Pretending to Understand What Babies Say Can Make Them Smarter
New research suggests it’s how parents talk to their infants, not just how often, that makes a difference for language development.
A few weeks ago, I was eating lunch with my family at a pancake house when a small blond head popped over the top of the booth next to ours.
Somewhere in the ballpark of a year old, the boy said something unintelligible—maybe baby babbling, maybe real words muffled by pancake—and gave a high-pitched giggle. He waved a tiny-syrup smeared arm in my direction.
“He’s such a flirt,” his mother said apologetically.
“He is,” cooed my own mother, who can befriend anything that will stand still long enough. “Hiiiiii.” She kicked me under the table.
“Oh—hi,” I said. I waved back. But men are fickle creatures, and our neighbor only frowned, turned around and sat back down to his food.
The point of the story is not to say that a toddler was unimpressed by my flirtation skills, though I can’t say I haven’t considered the worrisome implications of this fact. No, the point of the story is that talking to small children is hard. In my younger years, I went through phases of shying away from adults who tried to engage me in conversation. Now, the feeling has inverted: As an adult, I am anxious and tongue-tied when speaking to little kids.
That could be bad news for my future offspring. Research has repeatedly touted the benefits of exposing children to language from an early age, but a new study published in the journal Infancy got more specific, finding that verbally engaging with babies—listening to their gurgles and coos and then responding, conversation-style—may speed up their language development more than simply talking at them or around them.
Researchers from the University of Iowa and Indiana University observed a small group of mothers and their infants in individual unstructured play sessions over the course of six months, beginning when the children were eight months old, and coded the mothers’ responses to their babies’ babbling into two categories. “Redirective” responses involved turning the babies’ attention elsewhere, like showing them a toy or pointing out something in the room, while “sensitive” responses were ones where the mothers verbally replied to or imitated their sounds—though, as the study notes:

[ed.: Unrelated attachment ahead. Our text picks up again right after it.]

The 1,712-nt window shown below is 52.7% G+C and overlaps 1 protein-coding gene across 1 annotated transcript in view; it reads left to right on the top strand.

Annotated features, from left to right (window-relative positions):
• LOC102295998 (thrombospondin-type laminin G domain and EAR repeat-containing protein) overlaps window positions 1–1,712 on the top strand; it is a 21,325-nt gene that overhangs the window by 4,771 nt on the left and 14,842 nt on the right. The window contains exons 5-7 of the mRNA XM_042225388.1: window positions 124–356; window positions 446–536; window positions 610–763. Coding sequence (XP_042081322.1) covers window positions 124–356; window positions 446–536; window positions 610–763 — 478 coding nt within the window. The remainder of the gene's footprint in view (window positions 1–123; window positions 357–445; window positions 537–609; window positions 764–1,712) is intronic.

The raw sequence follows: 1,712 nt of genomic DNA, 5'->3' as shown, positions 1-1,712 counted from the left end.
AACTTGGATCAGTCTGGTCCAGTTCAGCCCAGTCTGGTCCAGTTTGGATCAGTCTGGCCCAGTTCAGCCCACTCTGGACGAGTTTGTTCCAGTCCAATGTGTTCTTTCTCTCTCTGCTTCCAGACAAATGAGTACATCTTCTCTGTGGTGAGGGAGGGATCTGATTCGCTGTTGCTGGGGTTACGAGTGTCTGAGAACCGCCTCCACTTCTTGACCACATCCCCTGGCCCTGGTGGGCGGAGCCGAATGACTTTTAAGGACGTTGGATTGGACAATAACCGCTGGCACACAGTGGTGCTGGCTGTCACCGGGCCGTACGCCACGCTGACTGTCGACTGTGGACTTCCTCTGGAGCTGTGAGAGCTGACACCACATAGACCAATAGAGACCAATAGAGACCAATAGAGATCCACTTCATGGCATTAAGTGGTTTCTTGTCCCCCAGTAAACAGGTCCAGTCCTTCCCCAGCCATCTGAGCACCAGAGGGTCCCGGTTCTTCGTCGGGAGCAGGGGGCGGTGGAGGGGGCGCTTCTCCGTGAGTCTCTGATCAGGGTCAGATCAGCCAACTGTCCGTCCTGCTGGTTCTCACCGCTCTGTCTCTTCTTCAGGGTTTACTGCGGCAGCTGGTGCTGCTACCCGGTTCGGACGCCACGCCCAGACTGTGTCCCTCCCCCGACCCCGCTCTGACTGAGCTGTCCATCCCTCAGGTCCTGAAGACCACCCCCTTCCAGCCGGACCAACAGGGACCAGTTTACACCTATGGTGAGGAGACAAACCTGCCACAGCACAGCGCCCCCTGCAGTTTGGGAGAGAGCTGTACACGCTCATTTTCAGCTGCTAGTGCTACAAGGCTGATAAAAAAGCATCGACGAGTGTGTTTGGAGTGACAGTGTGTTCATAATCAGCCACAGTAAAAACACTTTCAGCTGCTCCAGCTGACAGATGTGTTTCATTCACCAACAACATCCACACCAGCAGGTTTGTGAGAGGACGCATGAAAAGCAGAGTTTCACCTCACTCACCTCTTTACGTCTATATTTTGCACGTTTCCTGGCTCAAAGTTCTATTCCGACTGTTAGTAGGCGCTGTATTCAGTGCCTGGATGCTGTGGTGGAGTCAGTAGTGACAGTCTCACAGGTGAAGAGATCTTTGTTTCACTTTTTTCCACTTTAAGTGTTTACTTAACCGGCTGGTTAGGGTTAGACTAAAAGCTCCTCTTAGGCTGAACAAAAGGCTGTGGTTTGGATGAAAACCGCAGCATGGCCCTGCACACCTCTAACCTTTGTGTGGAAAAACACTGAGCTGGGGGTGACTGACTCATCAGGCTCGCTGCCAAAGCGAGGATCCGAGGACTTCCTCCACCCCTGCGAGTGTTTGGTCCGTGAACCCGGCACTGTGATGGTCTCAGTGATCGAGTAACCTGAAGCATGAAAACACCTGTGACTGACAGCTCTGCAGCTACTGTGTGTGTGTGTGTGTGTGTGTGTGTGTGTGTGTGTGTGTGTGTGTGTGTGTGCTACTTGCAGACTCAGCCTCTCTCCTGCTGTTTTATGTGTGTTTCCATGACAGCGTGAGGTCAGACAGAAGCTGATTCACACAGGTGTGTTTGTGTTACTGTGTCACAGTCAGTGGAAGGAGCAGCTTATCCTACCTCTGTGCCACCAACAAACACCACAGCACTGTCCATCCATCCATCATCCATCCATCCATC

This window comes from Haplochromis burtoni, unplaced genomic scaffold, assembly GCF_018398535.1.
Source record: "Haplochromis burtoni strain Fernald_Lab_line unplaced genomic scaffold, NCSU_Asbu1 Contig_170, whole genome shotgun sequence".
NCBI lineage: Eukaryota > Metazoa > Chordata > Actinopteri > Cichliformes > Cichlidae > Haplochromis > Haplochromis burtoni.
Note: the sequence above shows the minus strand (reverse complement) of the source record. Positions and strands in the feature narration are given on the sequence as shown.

Imitations rarely took the form of imitating the sound that the infant made, but more often involved the mother modeling the word that the sound approximated and expanding on it (e.g., if the infant uttered “da-da-da,” the mother would say “Da-da is working. I am ma-ma").
A month after their last session, the mothers filled out a survey assessing the progress their children had made towards speech. The infants whose mothers had shown “sensitive” responses, the researchers found, showed increased rates of consonant-vowel vocalizations—meaning that their babbling more closely resembled something like real syllables, paving the way for real words. The same babies were also more likely to direct their noises at their mothers, indicating that they were “speaking” to them rather than simply babbling for babbling’s sake.
“The infants were using vocalizations in a communicative way, in a sense, because they learned they are communicative,” study author Julie Gros-Louis, a psychology professor at the University of Iowa, said in a statement. In other words, by acting like they understood what their babies were saying and responding accordingly, the mothers were helping to introduce the concept that voices, more than just instruments for making fun noises, could also be tools for social interaction.
The takeaway of all this is that how parents speak to their infants may be as important as the frequency with which they do it. And for the child-phobic among us, a glass-half-full reading is that it’s fine—maybe even beneficial—to simply talk to babies like they’re miniature adults. Soon enough, they will be, anyway, leaving the nest to go break hearts in pancake houses everywhere.